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As the human-driven greenhouse-effect appears to be a very real threat to our climate, carbon dioxide emissions must be reduced. One option is wind energy.

However, when it comes to blighting the landscape, ''People prefer nuclear waste.''''People living near wind farms are always very positive,'' says Andrew Henderson, who works at the wind energy section of Civil Engineering. ''People on holiday do complain, because they want a pure countryside, but the locals see the business opportunities.''Many Dutch farmers have been subsidised to put these colossal turbines on their land; however, their neighbours suffer from the inconvenience and don't profit financially.Wind-turbines pollute the horizon, their opponents say. And some turbines are one hundred meters tall, so it's true they can't be ignored. Appealing or appalling, it's a question of taste.''Sometimes they're beautiful, these white mills against a grey sky,'' says landscape architect, C.M. Scheepmaker, who was an advisor on a windmill farm near the Afsluitdijk. Form, though, is important. ''Three rotating vales are better looking than two. The lining of the mills can show hidden structures in the landscape, like the coastline, a dike or a sandbar underneath the water's surface,'' muses Scheepmaker. Several environmental organisations question the ecological soundness of wind energy. Does it make up for the harm done to landscapes and birds? Henderson: ''There's no evidence of negative effects on birds in Europe.'' Offshore and on flat lands, the risks are especially small compared to traffic, hunting and power pylons.StuffThe costs of wind energy depend on location. Commercial exploitation has resulted in prices between 11 and 18 cents per kilowatt-hour, while conventional energy costs about 8 cents per kilowatt-hour.'Wind turbine's contributions to the savings on fuel are minimal. The population needs protecting from ecological boasting,' the National Critical Platform Wind Energy Co-operation's website declares.Peter van den Berg, who recently quit his Ph.D in wind energy, claims the Netherlands isn't suitable: ''Holland is crowded. Only boring landscapes can be embellished with mills, otherwise, you blow your scenery. I think people prefer nuclear waste.''Wind energy's yield, onshore at least, is marginal. ''If you stuff Holland with mills, you'll realise 2200 megawatt onshore at most. That'll save 5.5 percent on present electricity use, or 1.2 percent of the total energy use. But I've got great expectations for offshore farms. 5000 megawatts should be possible. Imagine, 2,500 wind turbines!'' Van den Berg exclaims.Shipping lanesBy 2003, the Netherlands hopes to realise a near-shore wind-turbinefarm near Egmond aan Zee. This farm will have 70 turbines, applying 100 megawatts. And several organisations and partnerships between companies and researchers are planning new wind-turbine farms with increasingly larger turbines.To supply each wind-turbine with sufficient wind, a considerable amount of distance is needed between offshore wind-turbines - seven times the rotor diameter, or approximately 70 meters. Such farms, therefore, would have to be located outside of crowded shipping lanes.A further disadvantage is poor access to sea-based wind-turbines, especially in winter, when the sea is rough and turbines can't be reached for repairs. Before offshore wind farms can be successfully exploited, the number of technical and logistical problems must be significantly reduced.Henderson, however, is convinced of wind energy's bright future: ''Wind turbines are valuable, regardless of the serious problems caused by global warming. They're competitive in price now, so they're here to stay.''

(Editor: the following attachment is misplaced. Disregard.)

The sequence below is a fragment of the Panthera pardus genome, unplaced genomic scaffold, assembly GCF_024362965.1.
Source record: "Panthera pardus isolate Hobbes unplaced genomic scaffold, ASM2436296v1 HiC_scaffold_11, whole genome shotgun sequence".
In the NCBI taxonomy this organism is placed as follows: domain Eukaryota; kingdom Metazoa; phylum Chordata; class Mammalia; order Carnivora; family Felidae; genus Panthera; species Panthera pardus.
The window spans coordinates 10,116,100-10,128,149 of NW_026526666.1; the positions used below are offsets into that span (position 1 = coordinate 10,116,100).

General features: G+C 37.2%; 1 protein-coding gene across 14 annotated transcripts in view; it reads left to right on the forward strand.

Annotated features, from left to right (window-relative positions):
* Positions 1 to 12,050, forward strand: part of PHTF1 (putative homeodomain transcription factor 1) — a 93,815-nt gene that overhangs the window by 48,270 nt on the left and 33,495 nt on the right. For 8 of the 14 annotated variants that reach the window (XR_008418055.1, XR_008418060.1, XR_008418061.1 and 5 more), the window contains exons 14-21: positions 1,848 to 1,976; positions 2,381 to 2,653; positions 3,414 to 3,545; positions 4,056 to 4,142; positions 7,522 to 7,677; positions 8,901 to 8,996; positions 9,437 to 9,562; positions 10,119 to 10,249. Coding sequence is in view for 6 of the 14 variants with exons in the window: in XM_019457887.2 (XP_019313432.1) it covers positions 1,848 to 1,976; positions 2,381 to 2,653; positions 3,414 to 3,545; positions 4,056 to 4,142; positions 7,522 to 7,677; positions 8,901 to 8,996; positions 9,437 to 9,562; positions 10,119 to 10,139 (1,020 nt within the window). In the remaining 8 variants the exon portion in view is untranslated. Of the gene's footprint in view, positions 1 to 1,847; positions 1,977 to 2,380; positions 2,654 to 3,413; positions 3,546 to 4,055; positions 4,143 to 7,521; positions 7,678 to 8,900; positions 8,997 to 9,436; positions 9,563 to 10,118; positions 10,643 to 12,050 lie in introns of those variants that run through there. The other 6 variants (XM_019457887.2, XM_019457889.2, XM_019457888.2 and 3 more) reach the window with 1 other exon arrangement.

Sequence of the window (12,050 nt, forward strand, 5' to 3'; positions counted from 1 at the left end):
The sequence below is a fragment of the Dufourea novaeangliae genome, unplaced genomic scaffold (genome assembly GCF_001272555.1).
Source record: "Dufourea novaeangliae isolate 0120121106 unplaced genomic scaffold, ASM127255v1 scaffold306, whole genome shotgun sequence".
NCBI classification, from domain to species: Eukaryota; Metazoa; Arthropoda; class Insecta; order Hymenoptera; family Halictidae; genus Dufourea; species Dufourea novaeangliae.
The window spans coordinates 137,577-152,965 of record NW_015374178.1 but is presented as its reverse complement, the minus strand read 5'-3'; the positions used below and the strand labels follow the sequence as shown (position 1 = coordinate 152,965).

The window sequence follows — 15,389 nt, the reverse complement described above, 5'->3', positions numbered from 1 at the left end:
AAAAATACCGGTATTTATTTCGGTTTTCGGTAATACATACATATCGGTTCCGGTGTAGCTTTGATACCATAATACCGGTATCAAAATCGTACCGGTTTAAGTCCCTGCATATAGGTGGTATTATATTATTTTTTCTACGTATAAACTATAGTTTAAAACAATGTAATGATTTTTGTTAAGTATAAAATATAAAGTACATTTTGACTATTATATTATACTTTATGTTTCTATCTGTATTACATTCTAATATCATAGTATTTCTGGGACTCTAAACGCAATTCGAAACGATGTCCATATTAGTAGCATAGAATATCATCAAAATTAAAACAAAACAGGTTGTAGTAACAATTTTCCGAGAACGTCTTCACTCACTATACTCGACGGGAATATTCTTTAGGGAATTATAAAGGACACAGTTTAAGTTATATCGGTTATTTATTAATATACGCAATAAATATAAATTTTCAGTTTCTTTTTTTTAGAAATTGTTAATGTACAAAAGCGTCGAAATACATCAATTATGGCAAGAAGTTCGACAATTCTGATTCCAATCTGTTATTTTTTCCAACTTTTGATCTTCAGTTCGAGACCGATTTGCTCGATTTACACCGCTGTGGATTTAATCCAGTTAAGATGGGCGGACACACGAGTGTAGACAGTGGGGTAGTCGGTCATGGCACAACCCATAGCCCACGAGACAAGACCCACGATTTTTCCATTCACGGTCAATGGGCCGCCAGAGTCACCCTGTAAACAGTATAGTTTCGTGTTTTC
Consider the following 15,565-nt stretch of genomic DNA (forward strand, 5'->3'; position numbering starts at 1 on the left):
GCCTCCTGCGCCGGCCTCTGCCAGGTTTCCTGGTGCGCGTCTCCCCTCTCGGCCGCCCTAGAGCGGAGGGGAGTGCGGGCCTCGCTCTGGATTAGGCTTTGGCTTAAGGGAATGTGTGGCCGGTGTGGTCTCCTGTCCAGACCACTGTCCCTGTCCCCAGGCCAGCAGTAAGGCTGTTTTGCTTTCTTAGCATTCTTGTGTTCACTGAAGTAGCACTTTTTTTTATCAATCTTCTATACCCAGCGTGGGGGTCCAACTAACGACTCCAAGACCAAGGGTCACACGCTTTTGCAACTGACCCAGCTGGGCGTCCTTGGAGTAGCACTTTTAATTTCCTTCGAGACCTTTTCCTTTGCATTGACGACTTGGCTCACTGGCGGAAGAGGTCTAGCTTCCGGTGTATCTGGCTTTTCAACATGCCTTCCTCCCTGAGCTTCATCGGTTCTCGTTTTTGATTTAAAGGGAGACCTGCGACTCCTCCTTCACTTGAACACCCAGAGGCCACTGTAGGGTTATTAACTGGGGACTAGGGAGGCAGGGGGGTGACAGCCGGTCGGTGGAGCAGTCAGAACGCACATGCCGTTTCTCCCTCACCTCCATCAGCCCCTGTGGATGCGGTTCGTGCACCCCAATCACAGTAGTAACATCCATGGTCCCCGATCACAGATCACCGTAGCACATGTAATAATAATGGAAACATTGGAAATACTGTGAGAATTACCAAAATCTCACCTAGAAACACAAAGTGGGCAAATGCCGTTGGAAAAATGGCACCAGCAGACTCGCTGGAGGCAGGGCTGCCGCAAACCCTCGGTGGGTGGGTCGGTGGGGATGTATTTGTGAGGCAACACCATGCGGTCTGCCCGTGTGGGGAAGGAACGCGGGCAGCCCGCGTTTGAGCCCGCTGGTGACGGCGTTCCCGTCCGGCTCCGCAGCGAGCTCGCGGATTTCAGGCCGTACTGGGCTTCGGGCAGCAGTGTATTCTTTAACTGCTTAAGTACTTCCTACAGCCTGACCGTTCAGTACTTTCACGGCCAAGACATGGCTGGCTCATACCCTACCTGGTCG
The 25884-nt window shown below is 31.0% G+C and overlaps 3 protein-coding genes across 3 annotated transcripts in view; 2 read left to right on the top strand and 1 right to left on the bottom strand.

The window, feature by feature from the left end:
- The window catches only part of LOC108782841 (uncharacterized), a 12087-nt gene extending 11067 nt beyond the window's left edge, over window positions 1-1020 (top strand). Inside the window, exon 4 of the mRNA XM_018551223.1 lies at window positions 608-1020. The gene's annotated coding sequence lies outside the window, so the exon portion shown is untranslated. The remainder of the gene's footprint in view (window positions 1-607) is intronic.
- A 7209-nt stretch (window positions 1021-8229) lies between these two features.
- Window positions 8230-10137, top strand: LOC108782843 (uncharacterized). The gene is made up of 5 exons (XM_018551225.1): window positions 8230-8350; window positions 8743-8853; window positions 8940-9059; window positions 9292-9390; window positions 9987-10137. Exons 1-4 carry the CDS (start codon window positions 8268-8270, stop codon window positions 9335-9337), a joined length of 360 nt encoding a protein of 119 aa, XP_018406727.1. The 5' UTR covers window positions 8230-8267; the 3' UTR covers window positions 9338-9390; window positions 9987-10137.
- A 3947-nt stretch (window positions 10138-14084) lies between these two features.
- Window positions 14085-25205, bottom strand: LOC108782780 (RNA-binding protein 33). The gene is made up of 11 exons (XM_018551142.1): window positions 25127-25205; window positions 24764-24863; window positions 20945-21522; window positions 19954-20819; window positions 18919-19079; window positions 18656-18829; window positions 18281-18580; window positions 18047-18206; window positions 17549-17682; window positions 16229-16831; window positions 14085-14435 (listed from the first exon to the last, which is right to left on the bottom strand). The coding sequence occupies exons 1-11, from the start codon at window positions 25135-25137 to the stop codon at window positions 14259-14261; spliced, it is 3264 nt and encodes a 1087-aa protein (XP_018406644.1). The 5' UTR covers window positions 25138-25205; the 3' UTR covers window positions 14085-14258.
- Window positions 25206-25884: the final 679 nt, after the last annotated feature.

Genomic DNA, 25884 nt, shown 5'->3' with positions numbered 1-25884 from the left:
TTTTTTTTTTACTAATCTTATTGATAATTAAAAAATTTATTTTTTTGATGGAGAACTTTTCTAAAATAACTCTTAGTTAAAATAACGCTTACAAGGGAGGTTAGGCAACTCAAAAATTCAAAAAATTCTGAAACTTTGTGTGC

As the human-driven greenhouse-effect appears to be a very real threat to our climate, carbon dioxide emissions must be reduced. One option is wind energy. However, when it comes to blighting the landscape, ''People prefer nuclear waste.''''People living near wind farms are always very positive,'' says Andrew Henderson, who works at the wind energy section of Civil Engineering. ''People on holiday do complain, because they want a pure countryside, but the locals see the business opportunities.''Many Dutch farmers have been subsidised to put these colossal turbines on their land; however, their neighbours suffer from the inconvenience and don't profit financially.Wind-turbines pollute the horizon, their opponents say. And some turbines are one hundred meters tall, so it's true they can't be ignored. Appealing or appalling, it's a question of taste.''Sometimes they're beautiful, these white mills against a grey sky,'' says landscape architect, C.M. Scheepmaker, who was an advisor on a windmill farm near the Afsluitdijk. Form, though, is important. ''Three rotating vales are better looking than two. The lining of the mills can show hidden structures in the landscape, like the coastline, a dike or a sandbar underneath the water's surface,'' muses Scheepmaker. Several environmental organisations question the ecological soundness of wind energy. Does it make up for the harm done to landscapes and birds? Henderson: ''There's no evidence of negative effects on birds in Europe.'' Offshore and on flat lands, the risks are especially small compared to traffic, hunting and power pylons.StuffThe costs of wind energy depend on location. Commercial exploitation has resulted in prices between 11 and 18 cents per kilowatt-hour, while conventional energy costs about 8 cents per kilowatt-hour.'Wind turbine's contributions to the savings on fuel are minimal. The population needs protecting from ecological boasting,' the National Critical Platform Wind Energy Co-operation's website declares.Peter van den Berg, who recently quit his Ph.D in wind energy, claims the Netherlands isn't suitable: ''Holland is crowded. Only boring landscapes can be embellished with mills, otherwise, you blow your scenery. I think people prefer nuclear waste.''Wind energy's yield, onshore at least, is marginal. ''If you stuff Holland with mills, you'll realise 2200 megawatt onshore at most. That'll save 5.5 percent on present electricity use, or 1.2 percent of the total energy use. But I've got great expectations for offshore farms. 5000 megawatts should be possible. Imagine, 2,500 wind turbines!'' Van den Berg exclaims.Shipping lanesBy 2003, the Netherlands hopes to realise a near-shore wind-turbinefarm near Egmond aan Zee. This farm will have 70 turbines, applying 100 megawatts. And several organisations and partnerships between companies and researchers are planning new wind-turbine farms with increasingly larger turbines.To supply each wind-turbine with sufficient wind, a considerable amount of distance is needed between offshore wind-turbines - seven times the rotor diameter, or approximately 70 meters. Such farms, therefore, would have to be located outside of crowded shipping lanes.A further disadvantage is poor access to sea-based wind-turbines, especially in winter, when the sea is rough and turbines can't be reached for repairs. Before offshore wind farms can be successfully exploited, the number of technical and logistical problems must be significantly reduced.Henderson, however, is convinced of wind energy's bright future: ''Wind turbines are valuable, regardless of the serious problems caused by global warming. They're competitive in price now, so they're here to stay.''